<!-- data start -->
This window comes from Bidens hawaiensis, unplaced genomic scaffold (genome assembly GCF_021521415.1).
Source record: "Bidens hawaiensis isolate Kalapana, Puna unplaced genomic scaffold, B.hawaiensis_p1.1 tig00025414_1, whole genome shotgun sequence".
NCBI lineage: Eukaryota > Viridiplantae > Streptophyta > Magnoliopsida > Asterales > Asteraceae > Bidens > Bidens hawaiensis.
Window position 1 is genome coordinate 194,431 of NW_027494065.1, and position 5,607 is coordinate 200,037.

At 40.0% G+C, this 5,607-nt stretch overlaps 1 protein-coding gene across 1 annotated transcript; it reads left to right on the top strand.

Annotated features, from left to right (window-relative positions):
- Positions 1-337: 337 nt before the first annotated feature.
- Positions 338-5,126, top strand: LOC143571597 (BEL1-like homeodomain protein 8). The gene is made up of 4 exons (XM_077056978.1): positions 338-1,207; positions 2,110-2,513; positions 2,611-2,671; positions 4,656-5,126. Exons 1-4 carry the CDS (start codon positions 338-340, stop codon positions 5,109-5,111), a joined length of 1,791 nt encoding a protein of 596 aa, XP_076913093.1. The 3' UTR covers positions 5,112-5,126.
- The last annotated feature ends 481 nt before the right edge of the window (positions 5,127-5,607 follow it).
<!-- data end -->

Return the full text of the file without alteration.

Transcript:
This window comes from Bidens hawaiensis, unplaced genomic scaffold (genome assembly GCF_021521415.1).
Source record: "Bidens hawaiensis isolate Kalapana, Puna unplaced genomic scaffold, B.hawaiensis_p1.1 tig00025414_1, whole genome shotgun sequence".
NCBI lineage: Eukaryota > Viridiplantae > Streptophyta > Magnoliopsida > Asterales > Asteraceae > Bidens > Bidens hawaiensis.
Window position 1 is genome coordinate 194,431 of NW_027494065.1, and position 5,607 is coordinate 200,037.

At 40.0% G+C, this 5,607-nt stretch overlaps 1 protein-coding gene across 1 annotated transcript; it reads left to right on the top strand.

Annotated features, from left to right (window-relative positions):
- Positions 1-337: 337 nt before the first annotated feature.
- Positions 338-5,126, top strand: LOC143571597 (BEL1-like homeodomain protein 8). The gene is made up of 4 exons (XM_077056978.1): positions 338-1,207; positions 2,110-2,513; positions 2,611-2,671; positions 4,656-5,126. Exons 1-4 carry the CDS (start codon positions 338-340, stop codon positions 5,109-5,111), a joined length of 1,791 nt encoding a protein of 596 aa, XP_076913093.1. The 3' UTR covers positions 5,112-5,126.
- The last annotated feature ends 481 nt before the right edge of the window (positions 5,127-5,607 follow it).